Fairway regularly hangs out in the chat on The Game Crafter. A very common question from new designers is how to get your new game reviewed. It’s a common question on game design groups on Facebook too. Those discussion often answer the “who” question, which quickly devolves to linking to this list of reviewers.
What doesn’t really get answered is: how to get the “best” review of your new game or your upcoming, crowd-funded game.
Every first time game designer’s been there: you have a game, you’ve tested it, you’re ready for outside validation. Nothing is more devastating than getting a needlessly bad review. And, as a reviewer and fellow game designer, nothing is worse than telling a designer that their game isn’t ready for prime time.
To be clear, though, there’s no way to fix a bad game. But good games deserves good reviews. And the following is my attempt to capture my advice to others seeking out reviewers to make the most of the review opportunity.
Find a reviewer who’s genuinely excited about your game ^
This might sound obvious, but it’s really not. Not every reviewer on James’ list is going to like the same games nor are they going to play games with the same type of groups. You can do a bit of homework: read the reviewer’s “Best of” lists or take a look at games they liked. That might work. But here’s what I suggest: pick a reviewer that has expressed an interest in your game.
A reviewer who reaches out to you is already more invested in your game than others. It probably means the game fits their particular tastes in both art and game play.
The trick is finding those reviewers. There’s a few “simple” ways to do this:
- Social Media. Start showcasing your game on social media. Take pictures of your play tests and start getting it out there. A good number of reviewers might actually come to you. If there are a few with good numbers of followers and who write well or do nicely produced videos, send them a game.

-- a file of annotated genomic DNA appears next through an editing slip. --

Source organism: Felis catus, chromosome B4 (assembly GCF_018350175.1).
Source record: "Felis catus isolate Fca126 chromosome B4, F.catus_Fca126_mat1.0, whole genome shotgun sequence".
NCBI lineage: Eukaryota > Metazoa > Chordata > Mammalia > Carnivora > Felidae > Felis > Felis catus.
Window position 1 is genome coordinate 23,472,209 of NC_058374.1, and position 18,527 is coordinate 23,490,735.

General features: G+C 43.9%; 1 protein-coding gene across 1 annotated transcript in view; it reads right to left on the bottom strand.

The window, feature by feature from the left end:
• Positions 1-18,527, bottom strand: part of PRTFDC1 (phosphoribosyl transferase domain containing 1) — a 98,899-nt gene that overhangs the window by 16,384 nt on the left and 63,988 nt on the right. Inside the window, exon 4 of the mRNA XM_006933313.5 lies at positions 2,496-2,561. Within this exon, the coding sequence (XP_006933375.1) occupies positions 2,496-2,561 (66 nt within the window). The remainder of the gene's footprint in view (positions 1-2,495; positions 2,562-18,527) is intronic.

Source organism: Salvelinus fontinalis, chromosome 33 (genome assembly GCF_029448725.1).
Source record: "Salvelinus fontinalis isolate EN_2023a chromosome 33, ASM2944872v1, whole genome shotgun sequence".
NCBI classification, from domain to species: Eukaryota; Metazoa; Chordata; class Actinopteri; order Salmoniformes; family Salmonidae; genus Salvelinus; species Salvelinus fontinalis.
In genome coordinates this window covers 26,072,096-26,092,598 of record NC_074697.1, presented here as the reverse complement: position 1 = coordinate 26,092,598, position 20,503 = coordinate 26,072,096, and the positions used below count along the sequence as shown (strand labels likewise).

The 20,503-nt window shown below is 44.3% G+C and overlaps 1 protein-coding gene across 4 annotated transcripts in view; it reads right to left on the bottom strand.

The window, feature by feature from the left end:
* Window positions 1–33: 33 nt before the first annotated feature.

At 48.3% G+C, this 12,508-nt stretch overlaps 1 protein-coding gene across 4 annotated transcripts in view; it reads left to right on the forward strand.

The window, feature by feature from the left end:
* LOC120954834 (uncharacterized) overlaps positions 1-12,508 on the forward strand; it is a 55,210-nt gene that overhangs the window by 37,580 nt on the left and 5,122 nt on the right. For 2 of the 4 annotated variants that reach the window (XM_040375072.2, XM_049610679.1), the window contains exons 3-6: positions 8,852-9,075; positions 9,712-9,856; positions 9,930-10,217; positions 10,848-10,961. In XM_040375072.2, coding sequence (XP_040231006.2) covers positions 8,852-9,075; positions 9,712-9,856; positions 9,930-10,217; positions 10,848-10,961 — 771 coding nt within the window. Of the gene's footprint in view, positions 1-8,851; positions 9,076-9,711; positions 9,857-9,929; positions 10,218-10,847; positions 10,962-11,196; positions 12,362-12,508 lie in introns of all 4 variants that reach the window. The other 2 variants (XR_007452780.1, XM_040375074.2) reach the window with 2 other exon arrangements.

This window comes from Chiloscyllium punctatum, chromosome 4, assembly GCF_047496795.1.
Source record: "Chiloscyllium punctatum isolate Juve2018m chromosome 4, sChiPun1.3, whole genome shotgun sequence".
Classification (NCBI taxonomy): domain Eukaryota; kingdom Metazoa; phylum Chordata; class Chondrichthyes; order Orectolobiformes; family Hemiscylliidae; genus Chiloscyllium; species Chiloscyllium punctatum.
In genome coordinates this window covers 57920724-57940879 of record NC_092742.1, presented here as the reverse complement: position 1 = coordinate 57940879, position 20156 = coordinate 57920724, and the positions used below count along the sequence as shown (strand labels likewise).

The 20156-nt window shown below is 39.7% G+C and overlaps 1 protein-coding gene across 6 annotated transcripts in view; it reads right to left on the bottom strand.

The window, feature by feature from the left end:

- Facebook. There’s a Boardgame Reviewers group. Post your game there. Send a message to anyone whose interested in the game that looks like they have an audience that would be good for you.
- Conventions. Reviewers attend major conventions, so you should too.
There’s no magic here. It is part of the hard work of getting your game out there. This is just one more piece of that puzzle.
High traffic sites & review types ^
None of the prior advice is meant to say you should send your review copies to everyone that asks. Traffic and influence matter too. One copy of a game sent to a high traffic site that didn’t like or feature your game very long may not have the return on investment you want. Similarly, someone who’s just going to take the game and retype your rules isn’t a great review either. You still have to do your research. You may need a combination of approaches to maximize your review opportunities.
Reviews aren’t blind play tests ^
Do not confuse a reviewer for a blind play tester. While both a play tester and reviewer engage in similar activities, they’re serving two different purposes and two different audiences. A play tester’s audience is you the game designer. A reviewer’s audience is his or her reader, usually a consumer.
Nevertheless, confusing the two is an all too common mistake. Seeking outside feedback is important. And some new designers rush to reviews as a substitute for play testing, in part, because it’s easy and relatively cheap. Most reviewers don’t charge for reviews. And most reviewers voluntarily play lots of games, even bad ones, without batting an eye. The “pay off” for the reviewer is content for a site. For a new designer, it’s often hard to find people (even regular gamers) to do the same thing. As a result, many designers jump the gun to the review stage. The result can be inglorious and often unnecessarily negative reviews that could avoided with proper play testing.